Black, powder-coated panels
Acrylic marquee and console with authentic artwork
Push-fit arcade buttons
Joystick with black ball top
3″ speaker (5W, 4Ω)
Easy access with removable back panel
Dedicated illuminated power button
Grippy rubber feet
Approx dimensions: 310 x 260 x 250mm (H x W x D)
10-inch display features
1024×768 (4:3 ratio) IPS (wide viewing angle) display
Pimoroni-designed and manufactured HDMI display driver board and keypad controls
Powered by micro-USB cable (included) from your Pi
Picade X HAT features
Easy DuPont connectors for buttons and joystick
Push-fit speaker terminals
I2S audio DAC with 3W amplifier (mono)
USB-C power management, power switch pins, and power button
4-way joystick inputs
6 player buttons
4 utility buttons
Metal standoffs to hold your Picade X HAT securely
Picade enamel pin badge
Pimoroni Super Sticker Selection
The cabinet is more compact, so it fits more neatly on your desk, but has a higher resolution 8″ or 10″ display (1024×768). The display is driven by a new Pimoroni-designed and manufactured driver board, with keypad controls. It’s an IPS panel, so it looks great from any viewing angle!
The all-new Picade X HAT is packed full of useful features. We’ve moved from more fiddly screw terminals to simple DuPont connectors that just push in, and the speaker terminals are the same easy push-fit connectors that we use on pHAT BEAT.
There’s dedicated power management on-board Picade X HAT; just plug your USB-C power supply into the HAT and it’ll power your Pi through its pins. The power button connected to the HAT means that once your Pi is safely shutdown, the power will be cut completely to the Pi. A simple press of the power button will boot your Picade up again.
The new buttons in Picade are lower profile, and the new joystick has a single connector rather than the eight spade connectors on our previous Picade joystick.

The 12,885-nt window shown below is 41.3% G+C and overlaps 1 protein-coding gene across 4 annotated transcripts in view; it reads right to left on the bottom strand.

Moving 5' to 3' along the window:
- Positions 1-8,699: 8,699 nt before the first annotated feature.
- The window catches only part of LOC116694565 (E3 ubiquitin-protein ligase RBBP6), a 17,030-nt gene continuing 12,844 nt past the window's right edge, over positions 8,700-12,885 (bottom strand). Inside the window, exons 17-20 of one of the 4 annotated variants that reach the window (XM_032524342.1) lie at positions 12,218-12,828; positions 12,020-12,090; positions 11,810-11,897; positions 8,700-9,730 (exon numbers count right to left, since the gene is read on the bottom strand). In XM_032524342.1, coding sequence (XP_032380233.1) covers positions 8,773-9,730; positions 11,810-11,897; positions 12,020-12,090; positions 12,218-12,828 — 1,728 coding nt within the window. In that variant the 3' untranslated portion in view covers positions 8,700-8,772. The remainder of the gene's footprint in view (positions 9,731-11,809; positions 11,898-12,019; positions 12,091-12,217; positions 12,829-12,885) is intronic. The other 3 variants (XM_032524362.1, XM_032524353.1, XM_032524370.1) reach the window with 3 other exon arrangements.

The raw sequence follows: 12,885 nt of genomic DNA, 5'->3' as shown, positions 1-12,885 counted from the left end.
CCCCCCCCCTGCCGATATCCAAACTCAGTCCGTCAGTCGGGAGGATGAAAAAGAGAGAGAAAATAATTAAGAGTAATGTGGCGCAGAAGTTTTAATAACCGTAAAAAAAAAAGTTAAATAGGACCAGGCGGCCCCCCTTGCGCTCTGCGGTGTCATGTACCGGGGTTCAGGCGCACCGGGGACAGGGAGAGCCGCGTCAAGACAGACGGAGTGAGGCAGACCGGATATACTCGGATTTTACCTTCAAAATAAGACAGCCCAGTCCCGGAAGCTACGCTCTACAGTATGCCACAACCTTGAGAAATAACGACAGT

A gorgeous new neon-look Picade logo on the marquee, and rainbow stripes on the console and screen-surround, evoke classic consoles.
The Picade now comes with a PICO-8 license (worth $14.99!) and cheat sheet which will help you get started writing your own tiny games. You can also download and play games written by others, with 1000s of community made projects and resources to play with!
Building your Picade
If your Picade has a square PICO-8 sticker on the box and has marquee and bezel artwork that looks like this then you have a 2020 edition Picade (woop!) and you’ll need to follow this online assembly tutorial.
If there’s no PICO-8 sticker you’ll need to follow this tutorial and video.
We recommend the RetroPie operating system for your Picade. You can download it from the RetroPie website and then burn it to a micro-SD card with Etcher.
Connect a USB keyboard to your Pi, and connect to Wi-Fi in the RetroPie menu. Press F4 to exit to the terminal and then type curl https://get.pimoroni.com/picadehat | bash to run the Picade HAT installer.
Reboot your Pi, if it doesn’t prompt you to. Press the “Alt” key on your keyboard and then select “Configure input” to configure your Picade’s controls. You’ll find that the sound and power button should both be working now too!
If your Picade display doesn’t show anything when you first power it up, then it could be because the HDMI display is not being detected by the Raspberry Pi. This can happen because power isn’t supplied to the USB ports on the Raspberry Pi for the first few seconds of booting. The solution is to edit the /boot/config.txt file on your RetroPie SD card, and add hdmi_force_hotplug=1 on a new line at the bottom of the file.